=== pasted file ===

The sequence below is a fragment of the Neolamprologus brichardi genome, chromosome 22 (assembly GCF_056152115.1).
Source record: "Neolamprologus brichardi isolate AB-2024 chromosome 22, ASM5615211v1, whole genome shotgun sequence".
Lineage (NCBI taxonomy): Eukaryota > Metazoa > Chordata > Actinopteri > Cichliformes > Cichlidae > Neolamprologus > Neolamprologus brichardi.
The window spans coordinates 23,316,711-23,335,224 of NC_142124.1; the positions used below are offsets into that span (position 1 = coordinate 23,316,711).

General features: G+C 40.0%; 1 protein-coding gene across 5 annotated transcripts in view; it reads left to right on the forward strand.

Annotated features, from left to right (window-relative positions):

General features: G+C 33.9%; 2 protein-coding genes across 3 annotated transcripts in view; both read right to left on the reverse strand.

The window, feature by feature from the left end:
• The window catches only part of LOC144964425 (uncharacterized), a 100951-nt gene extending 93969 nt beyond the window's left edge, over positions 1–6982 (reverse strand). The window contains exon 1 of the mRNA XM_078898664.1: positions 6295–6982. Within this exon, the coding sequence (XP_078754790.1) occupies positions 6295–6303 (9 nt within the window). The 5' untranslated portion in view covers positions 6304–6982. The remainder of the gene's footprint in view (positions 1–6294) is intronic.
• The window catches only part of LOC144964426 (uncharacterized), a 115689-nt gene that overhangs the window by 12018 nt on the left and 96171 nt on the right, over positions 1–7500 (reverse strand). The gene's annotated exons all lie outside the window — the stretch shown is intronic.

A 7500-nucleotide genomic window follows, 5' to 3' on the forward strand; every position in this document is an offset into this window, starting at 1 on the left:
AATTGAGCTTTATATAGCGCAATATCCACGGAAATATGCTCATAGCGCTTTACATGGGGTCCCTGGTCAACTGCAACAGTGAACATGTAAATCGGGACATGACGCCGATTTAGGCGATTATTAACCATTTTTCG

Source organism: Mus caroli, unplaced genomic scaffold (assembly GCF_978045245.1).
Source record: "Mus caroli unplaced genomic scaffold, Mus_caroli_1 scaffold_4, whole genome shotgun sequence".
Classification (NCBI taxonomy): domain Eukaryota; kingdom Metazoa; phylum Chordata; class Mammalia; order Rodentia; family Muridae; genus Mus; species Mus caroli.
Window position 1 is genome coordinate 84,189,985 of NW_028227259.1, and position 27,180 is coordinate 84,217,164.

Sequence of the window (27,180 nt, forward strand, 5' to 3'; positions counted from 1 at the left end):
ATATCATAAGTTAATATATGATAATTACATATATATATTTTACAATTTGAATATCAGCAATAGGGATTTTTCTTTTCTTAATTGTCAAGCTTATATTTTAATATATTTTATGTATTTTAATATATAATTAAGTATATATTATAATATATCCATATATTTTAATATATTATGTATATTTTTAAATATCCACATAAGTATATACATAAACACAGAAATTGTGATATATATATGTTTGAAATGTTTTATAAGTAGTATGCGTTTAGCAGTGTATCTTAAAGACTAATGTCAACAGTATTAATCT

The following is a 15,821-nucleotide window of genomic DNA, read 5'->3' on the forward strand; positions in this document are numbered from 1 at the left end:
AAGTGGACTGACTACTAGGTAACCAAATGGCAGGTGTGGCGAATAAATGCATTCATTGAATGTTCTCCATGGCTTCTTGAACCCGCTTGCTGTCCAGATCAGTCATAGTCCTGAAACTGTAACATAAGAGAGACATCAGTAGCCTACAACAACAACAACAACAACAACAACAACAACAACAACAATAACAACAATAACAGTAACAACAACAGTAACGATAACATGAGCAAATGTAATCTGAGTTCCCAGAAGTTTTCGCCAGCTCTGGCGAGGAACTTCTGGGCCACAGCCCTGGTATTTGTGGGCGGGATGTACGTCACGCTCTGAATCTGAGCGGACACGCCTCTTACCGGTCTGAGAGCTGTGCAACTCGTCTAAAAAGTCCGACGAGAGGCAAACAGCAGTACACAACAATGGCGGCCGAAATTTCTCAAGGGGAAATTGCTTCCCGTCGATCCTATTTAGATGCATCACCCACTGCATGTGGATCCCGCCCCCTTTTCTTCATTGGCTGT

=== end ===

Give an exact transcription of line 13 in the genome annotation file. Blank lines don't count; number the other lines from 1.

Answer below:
Source organism: Mus caroli, unplaced genomic scaffold (assembly GCF_978045245.1).